Watch: Ben Shapiro and Matt Walsh invoke Martians in wildly inaccurate rant against same-sex marriage
Right-wing podcasters Ben Shapiro and Matt Walsh are really upset over the United States Senate's passage of an amendment that required the federal government to recognize same-sex marriage. On Wednesday's edition of The Ben Shapiro Show on The Daily Wire, the two men discussed why religion is not the only reason to oppose legal unions between two people of the same gender.
But neither of them actually made a case outside of accusing "liberals" of trying to box "conservatives" into a corner over the issue. Instead, the pair bantered about why they believe that marriage is essential to procreation, which it is not, and why supporters of marriage equality are endangering the future of the human species.
Yeah I mean, one of the things that they're pretending this bill does is 'protect religious institutions from having to celebrate or solemnize a same-sex marriage.' Religious liberty already protects that under the Constitution of the United States. Instead, it apparently adds a rule of construction, saying the bill by itself would not deny tax-exempt status licensing, grants, and contracts 'not arising from a marriage.' But it doesn't do anything to actually address the problem with this particular issue.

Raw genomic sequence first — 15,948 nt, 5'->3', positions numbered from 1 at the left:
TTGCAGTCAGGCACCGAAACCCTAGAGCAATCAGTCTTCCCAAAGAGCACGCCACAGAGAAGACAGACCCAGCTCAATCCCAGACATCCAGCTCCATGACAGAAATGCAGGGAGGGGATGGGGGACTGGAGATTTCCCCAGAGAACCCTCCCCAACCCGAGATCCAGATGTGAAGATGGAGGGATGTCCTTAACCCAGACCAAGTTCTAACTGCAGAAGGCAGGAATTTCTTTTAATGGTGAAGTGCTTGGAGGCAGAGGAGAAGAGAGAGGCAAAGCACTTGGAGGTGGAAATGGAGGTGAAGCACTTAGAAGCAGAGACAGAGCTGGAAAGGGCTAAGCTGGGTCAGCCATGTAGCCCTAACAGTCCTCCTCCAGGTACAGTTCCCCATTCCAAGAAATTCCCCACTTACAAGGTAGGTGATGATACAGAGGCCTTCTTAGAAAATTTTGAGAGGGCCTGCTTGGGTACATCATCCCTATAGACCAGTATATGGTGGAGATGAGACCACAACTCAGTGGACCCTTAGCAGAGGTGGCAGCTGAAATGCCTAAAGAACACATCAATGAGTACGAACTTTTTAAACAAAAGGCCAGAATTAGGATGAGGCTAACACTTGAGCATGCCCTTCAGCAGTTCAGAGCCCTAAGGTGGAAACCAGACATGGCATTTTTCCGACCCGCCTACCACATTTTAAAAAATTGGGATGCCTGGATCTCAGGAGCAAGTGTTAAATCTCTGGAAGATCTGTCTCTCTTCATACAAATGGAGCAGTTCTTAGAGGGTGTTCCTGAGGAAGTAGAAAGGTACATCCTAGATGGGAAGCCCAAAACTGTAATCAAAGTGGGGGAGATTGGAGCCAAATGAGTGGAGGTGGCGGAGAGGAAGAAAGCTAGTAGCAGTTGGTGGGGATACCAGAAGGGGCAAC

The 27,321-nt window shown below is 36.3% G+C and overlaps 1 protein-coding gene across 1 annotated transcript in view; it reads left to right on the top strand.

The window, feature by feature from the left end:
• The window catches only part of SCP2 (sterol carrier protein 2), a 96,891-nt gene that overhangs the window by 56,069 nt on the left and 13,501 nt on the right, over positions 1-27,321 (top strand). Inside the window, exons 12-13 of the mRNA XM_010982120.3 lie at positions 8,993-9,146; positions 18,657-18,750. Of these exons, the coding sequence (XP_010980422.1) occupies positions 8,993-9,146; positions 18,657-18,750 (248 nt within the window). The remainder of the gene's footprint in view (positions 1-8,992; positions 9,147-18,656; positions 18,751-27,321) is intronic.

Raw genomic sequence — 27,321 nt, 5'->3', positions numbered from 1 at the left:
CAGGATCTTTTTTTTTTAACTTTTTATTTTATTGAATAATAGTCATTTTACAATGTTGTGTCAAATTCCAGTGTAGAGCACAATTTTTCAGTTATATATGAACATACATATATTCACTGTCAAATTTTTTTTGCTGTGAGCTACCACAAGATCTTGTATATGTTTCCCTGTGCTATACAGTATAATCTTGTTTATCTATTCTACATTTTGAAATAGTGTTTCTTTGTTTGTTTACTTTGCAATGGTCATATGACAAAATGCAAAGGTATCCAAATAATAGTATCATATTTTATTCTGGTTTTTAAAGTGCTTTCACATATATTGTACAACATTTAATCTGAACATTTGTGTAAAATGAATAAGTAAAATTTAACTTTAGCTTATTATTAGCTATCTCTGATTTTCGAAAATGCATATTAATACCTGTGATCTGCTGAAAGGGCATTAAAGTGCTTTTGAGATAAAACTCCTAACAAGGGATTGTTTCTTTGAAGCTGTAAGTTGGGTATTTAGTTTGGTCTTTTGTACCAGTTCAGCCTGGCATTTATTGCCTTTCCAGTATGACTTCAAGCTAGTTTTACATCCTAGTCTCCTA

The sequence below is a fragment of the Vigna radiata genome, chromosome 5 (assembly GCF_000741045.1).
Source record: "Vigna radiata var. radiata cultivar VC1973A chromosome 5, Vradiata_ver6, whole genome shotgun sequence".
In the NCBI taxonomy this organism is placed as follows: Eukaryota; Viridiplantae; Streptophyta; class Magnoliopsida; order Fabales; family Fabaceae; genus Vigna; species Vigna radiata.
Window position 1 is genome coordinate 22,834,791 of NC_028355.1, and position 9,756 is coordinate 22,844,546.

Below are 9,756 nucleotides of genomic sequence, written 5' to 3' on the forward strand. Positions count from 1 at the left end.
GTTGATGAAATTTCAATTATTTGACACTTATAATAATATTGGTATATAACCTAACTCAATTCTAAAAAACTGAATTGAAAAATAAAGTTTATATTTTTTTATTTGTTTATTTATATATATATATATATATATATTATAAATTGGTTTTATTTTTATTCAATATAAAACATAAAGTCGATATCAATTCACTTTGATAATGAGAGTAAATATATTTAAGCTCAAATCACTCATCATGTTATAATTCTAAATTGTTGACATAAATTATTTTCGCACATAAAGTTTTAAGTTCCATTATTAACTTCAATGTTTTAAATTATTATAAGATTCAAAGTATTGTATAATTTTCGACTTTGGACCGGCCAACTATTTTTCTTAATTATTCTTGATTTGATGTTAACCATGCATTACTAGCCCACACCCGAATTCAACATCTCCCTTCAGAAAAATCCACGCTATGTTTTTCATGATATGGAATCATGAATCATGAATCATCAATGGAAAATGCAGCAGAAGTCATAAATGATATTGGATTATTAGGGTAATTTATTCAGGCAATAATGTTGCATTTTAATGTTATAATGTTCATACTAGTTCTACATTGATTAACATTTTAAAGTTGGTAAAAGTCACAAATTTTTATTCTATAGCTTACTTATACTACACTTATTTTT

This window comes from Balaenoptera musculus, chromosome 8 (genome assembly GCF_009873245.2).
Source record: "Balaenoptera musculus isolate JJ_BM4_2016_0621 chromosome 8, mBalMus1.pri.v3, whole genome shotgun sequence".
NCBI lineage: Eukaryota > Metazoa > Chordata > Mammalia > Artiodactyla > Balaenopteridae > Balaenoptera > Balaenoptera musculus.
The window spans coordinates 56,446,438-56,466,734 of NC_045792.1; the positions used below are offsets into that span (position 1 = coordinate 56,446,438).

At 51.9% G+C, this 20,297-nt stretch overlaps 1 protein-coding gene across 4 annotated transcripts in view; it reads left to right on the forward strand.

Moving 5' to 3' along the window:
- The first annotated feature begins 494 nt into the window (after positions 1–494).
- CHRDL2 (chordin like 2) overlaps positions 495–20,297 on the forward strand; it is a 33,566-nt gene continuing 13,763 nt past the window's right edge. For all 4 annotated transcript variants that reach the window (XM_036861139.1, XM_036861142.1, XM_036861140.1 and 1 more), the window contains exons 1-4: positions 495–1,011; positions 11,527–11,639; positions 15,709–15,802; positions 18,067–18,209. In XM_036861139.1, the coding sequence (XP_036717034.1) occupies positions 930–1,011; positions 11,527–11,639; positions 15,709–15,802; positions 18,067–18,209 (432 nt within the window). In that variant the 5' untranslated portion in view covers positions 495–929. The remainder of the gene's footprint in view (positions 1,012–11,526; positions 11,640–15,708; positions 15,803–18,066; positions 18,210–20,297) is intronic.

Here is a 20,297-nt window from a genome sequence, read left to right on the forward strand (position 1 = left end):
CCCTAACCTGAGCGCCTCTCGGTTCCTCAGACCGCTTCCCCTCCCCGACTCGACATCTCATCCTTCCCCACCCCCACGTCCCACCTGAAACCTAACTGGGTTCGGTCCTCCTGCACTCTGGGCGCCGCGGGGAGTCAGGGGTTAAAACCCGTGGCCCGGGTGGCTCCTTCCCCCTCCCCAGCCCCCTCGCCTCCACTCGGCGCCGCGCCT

I mean, it's a really poorly-written amendment by [Senator] Mitt Romney [R-Utah], particularly [Senator] Susan Collins [R-Maine] as well. There's another amendment that's been proposed to this called the First Amendment Defense Act – proposed by [Senator] Mike Lee [R-Utah] – I noticed they're not voting on that. But putting aside the rule of construction, the thing that's really amazing to me is that it is now, apparently, the law of the land and societal rule that the only rationale that you could possibly have for saying that a marriage is between a man and a woman is because you're a Christian, or a Jew, or a Muslim. That's really the only reason at all. That the only reason – we'll allow you to have these crazy beliefs so long as you can show that they're crazy beliefs, so long as you can show that the reason you believe a marriage is between a man and a woman is because you read it in a book, and because you really believe the book – they keep saying sincere religious belief. I don't even know how you measure sincere religious belief. Are we going to, like, now monitor how often you go to church, or to synagogue, or whether you keep Kosher, or whether you take communion in order to determine your sincere –